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 Table of Contents  
CASE REPORT
Year : 2020  |  Volume : 12  |  Issue : 4  |  Page : 320-322

Direct gunshot wound to the testicular artery: A rare case report


Department of Urology, Antonio Cardarelli Hospital, Naples, Italy

Date of Submission17-Jul-2020
Date of Decision19-Sep-2020
Date of Acceptance21-Sep-2020
Date of Web Publication04-Nov-2020

Correspondence Address:
Dr. Francesco Chiancone
Department of Urology, Antonio Cardarelli Hospital, Via A. Cardarelli, 9, Naples 80131
Italy
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Source of Support: None, Conflict of Interest: None


DOI: 10.4103/ijmbs.ijmbs_90_20

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  Abstract 


Gunshot wounds (GSWs) to male genitalia are rare. They have mainly been described in the military and urban trauma settings, such as in sports activities or violent interactions. Male genitalia can be injured in an isolated way or in association with other genitourinary traumatism. GSWs can also determine vascular injuries which can be life-threatening. We report a rare case of direct GSW of the testicular artery and a scrotal hematoma without a primary injury of the testis. We present the case of a 29-year-old man with a direct GSW to the testicular artery. The patient underwent a surgical left inguinal exploration and orchiectomy. Intraoperative findings showed an actively bleeding from the left testicular artery at the level of the superficial inguinal ring. Dartos fascia and tunica vaginalis were thickened and testis was ischemic but not directly injured by GSW. After the surgery, cessation of bleeding and clinical stabilization occurred. The patient was discharged after 5 days. The pathology report showed an extensive ischemic infarction, heavy infiltration by acute inflammatory cells, excessive tissue edema, and congested blood vessels. Surgical exploration should be performed in all cases except for the most insignificant and superficial wound. All patients with a GSW to the external genitalia should be evaluated with an index of suspicion for other associated lesions. In this context, fertility and sexuality can be negatively impacted. Moreover, people with violence-related disabilities manifest a complex array of psychosocial and relational problems.

Keywords: External genitalia, gunshot wound, scrotum, testicle, testicular artery


How to cite this article:
Chiancone F, Fabiano M, Langella NA, Sannino S, Fedelini P. Direct gunshot wound to the testicular artery: A rare case report. Ibnosina J Med Biomed Sci 2020;12:320-2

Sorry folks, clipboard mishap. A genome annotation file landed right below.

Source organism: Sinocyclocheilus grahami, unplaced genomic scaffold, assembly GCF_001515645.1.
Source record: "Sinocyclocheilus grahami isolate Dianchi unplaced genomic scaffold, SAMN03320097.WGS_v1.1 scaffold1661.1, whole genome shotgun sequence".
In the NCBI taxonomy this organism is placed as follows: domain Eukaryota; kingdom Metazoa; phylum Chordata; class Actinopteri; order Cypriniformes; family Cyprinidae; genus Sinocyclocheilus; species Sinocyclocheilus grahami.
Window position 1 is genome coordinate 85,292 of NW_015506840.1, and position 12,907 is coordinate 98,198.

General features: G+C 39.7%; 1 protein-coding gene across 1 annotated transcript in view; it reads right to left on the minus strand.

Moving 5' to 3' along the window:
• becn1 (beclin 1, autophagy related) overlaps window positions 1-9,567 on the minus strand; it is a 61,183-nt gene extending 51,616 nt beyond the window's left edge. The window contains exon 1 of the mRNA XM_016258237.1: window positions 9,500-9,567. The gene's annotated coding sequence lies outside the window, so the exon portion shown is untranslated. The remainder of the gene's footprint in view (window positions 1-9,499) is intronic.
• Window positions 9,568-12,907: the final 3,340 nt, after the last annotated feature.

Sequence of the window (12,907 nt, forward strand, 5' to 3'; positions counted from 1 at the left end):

How to cite this URL:
Chiancone F, Fabiano M, Langella NA, Sannino S, Fedelini P. Direct gunshot wound to the testicular artery: A rare case report. Ibnosina J Med Biomed Sci [serial online] 2020 [cited 2021 Apr 23];12:320-2. Available from: http://www.ijmbs.org/text.asp?2020/12/4/320/299529




  Introduction Top


Gunshot wounds (GSWs) to the male genitalia are rare. They have mainly been described in the military and urban trauma settings, such as in sports activities or violent interactions.[1] Even though the external genitalia are relatively protected from severe damage (mobility within the scrotum, the elasticity of the scrotal skin, protective reflex mechanism of the cremaster), the scrotum and testis are at risk of trauma because of their extracorporeal position.[2] Particularly, GSWs can cause serious vascular injuries which can be life-threatening.[3] The appropriate management of these injuries is essential in decreasing long-term morbidity.[4] We report a rare case of direct GSW of the testicular artery and a scrotal hematoma without a primary injury of the testis.


  Case Report Top


A 29-year-old man was admitted to our emergency department with a GSW to the genitalia. His surgical history was negative. His medical history included “Mediterranean anemia.” He did not take any anticoagulant drugs. Blood count showed a lower hematocrit, (hemoglobin = 8.4 g/dl, red blood cells = 4.04 × 106/ul, MCH = 20.5 pg, and MCV = 64.7fl, and platelets = 66.0 × 103/ul. The patient was clinically unstable, hypotensive, and tachycardic. The blood pressure was 60/40 and pulse rate was 150 beats/min. The patient immediately received one blood transfusion. Physical examination revealed a GSW with a visible entrance bullet hole located at the left root of the scrotum. The exit wound was at the bottom of the left hemiscrotum near the scrotal raphe. The patient had a scrotal hematoma and the left testis was painful. The right hemiscrotum was normal. We do not have information about the range, caliber, and type of bullet.

He underwent computed tomography scan that showed a volumetric increase of the scrotum, blood, and air nuclei. Active bleeding was detected from the spermatic cord in the arterial phase, increasing in the following phases [Figure 1].
Figure 1: Arterial phase computed tomography abdomen demonstrated an active bleeding from the spermatic cord

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Informed consent was obtained and the patient was prepared for surgery. He underwent a surgical left inguinal exploration (a surgical incision was performed prolonging the entrance bullet hole to the groin) ligation of the injured artery and left orchiectomy. Intraoperative findings showed active bleeding from the left testicular artery at the level of the superficial inguinal ring. Dartos fascia and tunica vaginalis were thickened and testis was ischemic but not directly injured by GSW. Moreover the tunica albuginea of the testis was not damaged. Irrigation of tissues involved with saline solution, hematoma evacuation, and debridement of devitalized tissue was performed. The surgical incision and the exit GSW were closed with an absorbable, synthetic, braided suture. After the surgery, cessation of bleeding and clinical stabilization occurred. The patient was discharged after 5 days. The pathology report showed an extensive ischemic infarction, heavy infiltration by acute inflammatory cells, excessive tissue edema, and congested blood vessels.